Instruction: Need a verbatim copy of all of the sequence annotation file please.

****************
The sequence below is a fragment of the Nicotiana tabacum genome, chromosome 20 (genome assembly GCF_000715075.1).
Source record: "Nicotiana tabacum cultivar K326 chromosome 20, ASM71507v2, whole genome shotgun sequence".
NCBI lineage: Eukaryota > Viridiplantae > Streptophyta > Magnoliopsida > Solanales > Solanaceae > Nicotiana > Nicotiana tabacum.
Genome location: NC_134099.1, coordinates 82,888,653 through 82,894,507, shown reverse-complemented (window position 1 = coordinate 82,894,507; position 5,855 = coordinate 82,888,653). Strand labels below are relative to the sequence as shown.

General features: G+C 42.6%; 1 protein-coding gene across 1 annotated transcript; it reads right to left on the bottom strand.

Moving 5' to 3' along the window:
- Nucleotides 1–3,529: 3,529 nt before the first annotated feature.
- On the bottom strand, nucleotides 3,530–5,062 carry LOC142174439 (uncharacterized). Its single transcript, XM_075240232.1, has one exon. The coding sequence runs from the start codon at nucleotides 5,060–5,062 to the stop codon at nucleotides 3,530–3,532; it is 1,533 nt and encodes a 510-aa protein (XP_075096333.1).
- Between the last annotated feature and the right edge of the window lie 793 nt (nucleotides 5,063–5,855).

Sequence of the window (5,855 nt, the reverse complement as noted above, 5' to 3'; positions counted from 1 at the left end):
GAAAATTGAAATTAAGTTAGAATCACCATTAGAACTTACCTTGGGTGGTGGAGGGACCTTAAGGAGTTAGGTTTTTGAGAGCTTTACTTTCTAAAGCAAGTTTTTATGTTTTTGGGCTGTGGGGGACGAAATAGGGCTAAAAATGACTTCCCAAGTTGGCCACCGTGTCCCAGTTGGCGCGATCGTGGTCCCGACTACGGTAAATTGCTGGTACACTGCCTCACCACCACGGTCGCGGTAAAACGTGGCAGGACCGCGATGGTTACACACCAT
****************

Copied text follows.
The sequence below is a fragment of the Nicotiana tabacum genome, chromosome 20 (genome assembly GCF_000715075.1).
Source record: "Nicotiana tabacum cultivar K326 chromosome 20, ASM71507v2, whole genome shotgun sequence".
NCBI lineage: Eukaryota > Viridiplantae > Streptophyta > Magnoliopsida > Solanales > Solanaceae > Nicotiana > Nicotiana tabacum.
Genome location: NC_134099.1, coordinates 82,888,653 through 82,894,507, shown reverse-complemented (window position 1 = coordinate 82,894,507; position 5,855 = coordinate 82,888,653). Strand labels below are relative to the sequence as shown.

General features: G+C 42.6%; 1 protein-coding gene across 1 annotated transcript; it reads right to left on the bottom strand.

Moving 5' to 3' along the window:
- Nucleotides 1–3,529: 3,529 nt before the first annotated feature.
- On the bottom strand, nucleotides 3,530–5,062 carry LOC142174439 (uncharacterized). Its single transcript, XM_075240232.1, has one exon. The coding sequence runs from the start codon at nucleotides 5,060–5,062 to the stop codon at nucleotides 3,530–3,532; it is 1,533 nt and encodes a 510-aa protein (XP_075096333.1).
- Between the last annotated feature and the right edge of the window lie 793 nt (nucleotides 5,063–5,855).

Sequence of the window (5,855 nt, the reverse complement as noted above, 5' to 3'; positions counted from 1 at the left end):
GAAAATTGAAATTAAGTTAGAATCACCATTAGAACTTACCTTGGGTGGTGGAGGGACCTTAAGGAGTTAGGTTTTTGAGAGCTTTACTTTCTAAAGCAAGTTTTTATGTTTTTGGGCTGTGGGGGACGAAATAGGGCTAAAAATGACTTCCCAAGTTGGCCACCGTGTCCCAGTTGGCGCGATCGTGGTCCCGACTACGGTAAATTGCTGGTACACTGCCTCACCACCACGGTCGCGGTAAAACGTGGCAGGACCGCGATGGTTACACACCAT